Re: #385: HTTP2 Upgrade / Negotiation

On 24.10.2012 05:50, James M Snell wrote:
> On Mon, Oct 22, 2012 at 7:03 PM, Mark Nottingham <> 
> wrote:
>> [snip]
>> 1) Using a SRV (or other DNS) record. There seems to be a fair 
>> amount of
>> interest in this from the browser implementers; the only resistance 
>> seems
>> to be around how hard this would be to deploy, but if it's not the 
>> only
>> mechanism for upgrading to HTTP/2, it shouldn't be a concern.
>> Presumably, we'd define a default port for HTTP/2-only communication 
>> when
>> used in conjunction with this, so that firewalls would know to open 
>> it, etc.
> Such a dedicated default port definitely needs to be defined. There 
> are
> many scenarios where upgrade negotiation simply is not going to be 
> required
> at all.

My understanding of the charter was that defining a new scheme was out 
of bounds. A *default* port would mean a new scheme name was mandatory 
to identify default http://*:80 from default http://*:443 from default 
http2 port.

I find it highly undesirable either way. Lets make HTTP/2 the successor 
to merge both HTTP/1.1 port 80 and HTTP/1.1 port 443 safely with scheme 
http:// and default port 80. Note that this does not require it being 
ASCII text initial request. We can easily and safely prefix with a 
TLS-follows frame to determine HTTPS over port 80.

>> Does anyone object to us defining such a record (type TBD), as long 
>> as
>> it's not the only way to get to HTTP/2 for HTTP URIs?
> Defining a new dns record type would be unnecessary and would be the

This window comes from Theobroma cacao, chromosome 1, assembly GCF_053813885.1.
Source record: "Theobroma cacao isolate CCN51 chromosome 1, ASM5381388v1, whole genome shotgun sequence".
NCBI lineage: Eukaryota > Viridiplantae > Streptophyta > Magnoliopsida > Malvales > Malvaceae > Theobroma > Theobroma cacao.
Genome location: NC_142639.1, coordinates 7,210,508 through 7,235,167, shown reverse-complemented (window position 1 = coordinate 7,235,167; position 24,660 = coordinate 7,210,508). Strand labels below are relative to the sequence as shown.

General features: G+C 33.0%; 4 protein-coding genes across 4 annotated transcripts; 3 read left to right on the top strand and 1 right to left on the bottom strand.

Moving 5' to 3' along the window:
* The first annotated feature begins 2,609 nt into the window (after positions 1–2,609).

> wrong
> approach. SRV records were made specifically for this kind of use. 
> They're
> certainly not perfect but inventing a new record type specifically 
> for
> http2 stuff is even less so.

+1 on that.

>> 2) Using a response header to hint that HTTP/2 is available on 
>> another
>> port.
>> This approach hasn't been talked about in detail yet, but it 
>> apparently
>> (as some have noted) has the disadvantage of not upgrading the first
>> interaction, and of requiring a separate cache (and caching model) 
>> for this
>> information.
>> Who wants to pursue this approach? If so, we need a small proposal
>> written, preferably as an I-D, but an e-mail would do.
> This is one of those ideas that sounds interesting in theory but I 
> don't
> see how it would be effective in practice.

Maybe yes maybe no. This seems to me to be a repetition of the Via: 
header with its path version hints. Equally valid in HTTP/1.a and 2.0 
and covers this use-case already.

>> And, are there any other approaches we want to put on the table?
> For browsers, upgrading on the first connection is obviously going to 
> be
> critical. The DNS option seems like the best approach for the most 
> general
> case, despite the various flaws in that approach.

*except* for all those cases where middleware exists. In which case DNS 
hinting will be the cause of problems, not the solution.

> montenegro-httpbis-http2-negotiation seems to provide a reasonable 
> fallback
> when we're talking primarily about GET/HEAD traffic, but it has 
> obvious
> issues when dealing with POST/PUT/PATCH type operations. I do not 
> really
> want to always have to send PUT requests as HTTP/1.1 when what I 
> really
> want is to use HTTP/2.0 for the entire flow. For payload-bearing 
> requests,
> upgrade needs to be negotiated before the initial request is sent.